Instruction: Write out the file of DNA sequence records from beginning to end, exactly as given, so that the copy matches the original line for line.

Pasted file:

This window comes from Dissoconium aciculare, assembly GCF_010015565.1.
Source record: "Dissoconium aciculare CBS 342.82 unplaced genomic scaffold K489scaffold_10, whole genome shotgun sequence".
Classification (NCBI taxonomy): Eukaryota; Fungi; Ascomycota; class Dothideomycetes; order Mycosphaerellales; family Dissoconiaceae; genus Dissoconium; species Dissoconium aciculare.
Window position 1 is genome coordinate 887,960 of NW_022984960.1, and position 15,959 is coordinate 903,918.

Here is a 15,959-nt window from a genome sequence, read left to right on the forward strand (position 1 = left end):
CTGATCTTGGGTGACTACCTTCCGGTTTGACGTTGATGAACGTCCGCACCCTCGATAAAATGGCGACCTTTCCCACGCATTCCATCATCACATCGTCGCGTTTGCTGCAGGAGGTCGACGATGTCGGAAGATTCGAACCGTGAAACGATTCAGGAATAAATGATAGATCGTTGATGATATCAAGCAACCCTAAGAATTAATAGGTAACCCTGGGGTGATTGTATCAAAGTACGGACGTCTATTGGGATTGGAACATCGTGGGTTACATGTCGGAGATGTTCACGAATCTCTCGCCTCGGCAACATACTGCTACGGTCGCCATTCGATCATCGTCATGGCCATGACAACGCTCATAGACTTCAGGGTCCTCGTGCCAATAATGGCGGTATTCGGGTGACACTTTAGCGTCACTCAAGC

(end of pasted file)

This window comes from Dissoconium aciculare, assembly GCF_010015565.1.
Source record: "Dissoconium aciculare CBS 342.82 unplaced genomic scaffold K489scaffold_10, whole genome shotgun sequence".
Classification (NCBI taxonomy): Eukaryota; Fungi; Ascomycota; class Dothideomycetes; order Mycosphaerellales; family Dissoconiaceae; genus Dissoconium; species Dissoconium aciculare.
Window position 1 is genome coordinate 887,960 of NW_022984960.1, and position 15,959 is coordinate 903,918.

Here is a 15,959-nt window from a genome sequence, read left to right on the forward strand (position 1 = left end):
CTGATCTTGGGTGACTACCTTCCGGTTTGACGTTGATGAACGTCCGCACCCTCGATAAAATGGCGACCTTTCCCACGCATTCCATCATCACATCGTCGCGTTTGCTGCAGGAGGTCGACGATGTCGGAAGATTCGAACCGTGAAACGATTCAGGAATAAATGATAGATCGTTGATGATATCAAGCAACCCTAAGAATTAATAGGTAACCCTGGGGTGATTGTATCAAAGTACGGACGTCTATTGGGATTGGAACATCGTGGGTTACATGTCGGAGATGTTCACGAATCTCTCGCCTCGGCAACATACTGCTACGGTCGCCATTCGATCATCGTCATGGCCATGACAACGCTCATAGACTTCAGGGTCCTCGTGCCAATAATGGCGGTATTCGGGTGACACTTTAGCGTCACTCAAGC